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July 30, 2015 / 14 Av, 5775
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Better or Worse: Politics and Conceptions of Change

Are we on an inevitable evolutionary trajectory rising up or are we doomed to repeat dark ages, progress and then dark ages again?
caveman in SF

If you assign no value to the past, then the question hardly matters. Who really cares about the Western Canon, if the only aspect of literature that matters is its relevance to present day social problems? Such a literature by definition has no past or future. Only the throbbing political pulse of the present. What do the Dutch Masters matter if painting is merely a tool for challenging notions of color, order and space? What does the American Revolution matter if blacks did not have the right to vote? Why should anyone pay attention to the Magna Carta when it didn’t cover gay rights?

Change measures the past against the potential of the future as embodied in the strivings of the present and finds it wanting. It does not recognize that it emerges from the past and is defined by it, rather it is always fleeing the past, casting it off, tossing it aside and running breathlessly toward the future.

For those who want a single explanation for the Jewish liberal, it is to be noted that political liberalism is an aspect of the rejection of traditionalism. Those who break their ties with the past, escaping the shadows of what seems to be a dark past, to eat of the lotus of an idyllic future, are always running, afraid of what might be following behind them.

The left destroys its future by breaking with the past in search of the future. Like a fish out of the water or a tree with no roots, it perishes and becomes a meal for passing predators. It conceives of futures that have no link with the past and ruthlessly strives to implement them over piles of corpses. It fails to understand that the past is neither good or bad, but a mix of the two that has been tested and refined by struggle and conflict. The future will have both good and bad in it as well, but the more it breaks with the past, the more it will be untested and unrefined.

Change has both positive and negative aspects to it, which is why leaps of hope and change are dangerous. When you jump without looking, without understanding that there are sharp edges, then bad things are more likely to happen. If the right proceeds too cautiously into the future, blinded by a rosy vision of the past, the left rushes too heedlessly forward, mistaking darkness for light.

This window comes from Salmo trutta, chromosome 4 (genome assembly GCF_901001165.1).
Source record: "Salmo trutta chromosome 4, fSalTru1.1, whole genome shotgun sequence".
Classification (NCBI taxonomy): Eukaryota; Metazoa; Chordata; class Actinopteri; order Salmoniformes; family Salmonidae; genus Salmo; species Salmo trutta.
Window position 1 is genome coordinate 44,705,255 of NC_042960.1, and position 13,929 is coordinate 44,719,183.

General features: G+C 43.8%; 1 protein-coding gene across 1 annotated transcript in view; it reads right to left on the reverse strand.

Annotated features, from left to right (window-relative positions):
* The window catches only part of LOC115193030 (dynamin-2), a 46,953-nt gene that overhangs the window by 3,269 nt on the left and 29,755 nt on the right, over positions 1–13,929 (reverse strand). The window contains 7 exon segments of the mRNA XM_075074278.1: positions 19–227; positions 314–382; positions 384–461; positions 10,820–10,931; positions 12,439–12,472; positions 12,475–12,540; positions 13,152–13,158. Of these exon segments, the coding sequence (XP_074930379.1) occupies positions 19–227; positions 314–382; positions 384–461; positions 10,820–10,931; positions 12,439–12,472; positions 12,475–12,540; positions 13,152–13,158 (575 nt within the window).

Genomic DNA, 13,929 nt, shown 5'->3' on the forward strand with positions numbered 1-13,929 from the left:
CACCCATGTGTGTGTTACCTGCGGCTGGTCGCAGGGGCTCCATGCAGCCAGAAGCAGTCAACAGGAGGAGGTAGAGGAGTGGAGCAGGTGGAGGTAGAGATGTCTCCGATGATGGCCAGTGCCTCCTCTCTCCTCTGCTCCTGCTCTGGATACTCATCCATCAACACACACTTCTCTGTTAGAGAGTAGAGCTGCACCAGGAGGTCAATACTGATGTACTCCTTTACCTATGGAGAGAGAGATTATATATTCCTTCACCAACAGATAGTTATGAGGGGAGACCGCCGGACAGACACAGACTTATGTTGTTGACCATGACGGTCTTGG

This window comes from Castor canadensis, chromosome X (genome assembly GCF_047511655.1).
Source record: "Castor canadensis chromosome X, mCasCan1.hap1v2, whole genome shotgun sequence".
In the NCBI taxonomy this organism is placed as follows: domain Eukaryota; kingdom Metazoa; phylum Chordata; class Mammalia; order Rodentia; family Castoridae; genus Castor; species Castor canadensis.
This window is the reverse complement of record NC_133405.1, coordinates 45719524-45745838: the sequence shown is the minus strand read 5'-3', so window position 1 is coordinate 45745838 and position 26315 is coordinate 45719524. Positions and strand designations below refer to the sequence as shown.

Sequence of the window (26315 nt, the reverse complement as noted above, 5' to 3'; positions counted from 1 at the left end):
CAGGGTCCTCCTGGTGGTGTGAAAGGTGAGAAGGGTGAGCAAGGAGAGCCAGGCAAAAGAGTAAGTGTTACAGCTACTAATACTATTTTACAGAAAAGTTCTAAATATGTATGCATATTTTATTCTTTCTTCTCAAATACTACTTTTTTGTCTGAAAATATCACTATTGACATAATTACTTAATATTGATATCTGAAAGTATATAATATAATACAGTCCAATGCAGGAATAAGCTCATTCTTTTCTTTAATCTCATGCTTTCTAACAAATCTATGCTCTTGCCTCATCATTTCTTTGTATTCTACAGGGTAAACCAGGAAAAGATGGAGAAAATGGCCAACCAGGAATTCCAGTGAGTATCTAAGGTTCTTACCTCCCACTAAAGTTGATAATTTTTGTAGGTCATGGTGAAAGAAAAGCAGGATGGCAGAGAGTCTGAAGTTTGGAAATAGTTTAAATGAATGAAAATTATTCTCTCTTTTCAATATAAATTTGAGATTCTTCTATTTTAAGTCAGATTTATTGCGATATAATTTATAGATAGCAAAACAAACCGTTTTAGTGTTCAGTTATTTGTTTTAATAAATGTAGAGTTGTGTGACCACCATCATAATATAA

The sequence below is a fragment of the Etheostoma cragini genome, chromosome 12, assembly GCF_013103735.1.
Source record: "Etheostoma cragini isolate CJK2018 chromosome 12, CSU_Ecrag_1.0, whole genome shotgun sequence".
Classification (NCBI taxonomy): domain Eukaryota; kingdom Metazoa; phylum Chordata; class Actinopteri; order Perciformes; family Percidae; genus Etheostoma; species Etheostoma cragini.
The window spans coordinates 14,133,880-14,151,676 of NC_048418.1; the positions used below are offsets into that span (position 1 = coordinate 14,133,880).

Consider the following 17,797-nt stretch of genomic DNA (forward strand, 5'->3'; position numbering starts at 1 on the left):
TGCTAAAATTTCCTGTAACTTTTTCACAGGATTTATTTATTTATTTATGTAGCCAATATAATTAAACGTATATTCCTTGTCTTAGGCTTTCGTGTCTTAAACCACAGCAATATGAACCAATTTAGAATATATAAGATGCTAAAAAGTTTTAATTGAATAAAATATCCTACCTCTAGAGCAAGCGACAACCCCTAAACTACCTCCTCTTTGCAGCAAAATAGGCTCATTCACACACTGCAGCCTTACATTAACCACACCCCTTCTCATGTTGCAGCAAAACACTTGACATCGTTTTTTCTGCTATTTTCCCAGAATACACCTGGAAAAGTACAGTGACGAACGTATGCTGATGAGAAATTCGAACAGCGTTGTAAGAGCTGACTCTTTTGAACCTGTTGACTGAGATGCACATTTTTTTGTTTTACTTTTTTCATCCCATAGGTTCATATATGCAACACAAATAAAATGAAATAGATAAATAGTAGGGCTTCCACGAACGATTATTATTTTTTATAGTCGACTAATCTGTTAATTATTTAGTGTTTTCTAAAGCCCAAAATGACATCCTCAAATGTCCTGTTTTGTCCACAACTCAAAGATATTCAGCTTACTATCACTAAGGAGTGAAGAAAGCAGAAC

The left romanticizes chaos, while the right romanticizes order. But the left’s chaos necessitates a harsher order as the chaos it unleashes is managed with higher and higher levels of social authorities that enforce their perfect plan for change on the formless society bubbling under them. The right’s order allows for less authority because it depends on empowering organic social institutes and mores, rather than enforcing a detailed plan that goes against the grain.

The right’s organic order allows for freer societies because it stems from how people actually live. It is rooted in the past, rather than an ever-changing plan for the future. The left’s artificial order makes for societies that are fundamentally repressive, even when they allow for a limited degree of autonomy, because the hand of the planners is always on every man and woman.

Repressive societies on the right are bottom up, they represent the preferred order of the people, but while the left chants of the will of the people, their repressive societies represent only the master plan of an elite. The right builds such societies to foreclose change, the left builds its societies to implement change, but once that happens, their societies freeze, turn reactionary and fall apart as they no longer have any reason to exist, but to perpetuate the power of the elite.

The right sees positive change as organic, deriving from the inevitable trajectory of a civilization, the left sees positive change as revolutionary, the result of the dispossessed fighting the possessors until the former triumph and the latter yield. This view of history is dangerously childish and violent, but it has become our version of history and it demands that we constantly sacrifice ourselves on the altar of change for the sake of emerging groups of the dispossessed.

About the Author: Daniel Greenfield is an Israeli born blogger and columnist, and a Shillman Fellow at the David Horowitz Freedom Center. His work covers American, European and Israeli politics as well as the War on Terror. His writing can be found at http://sultanknish.blogspot.com/ These opinions do not necessarily reflect the opinion of The Jewish Press.


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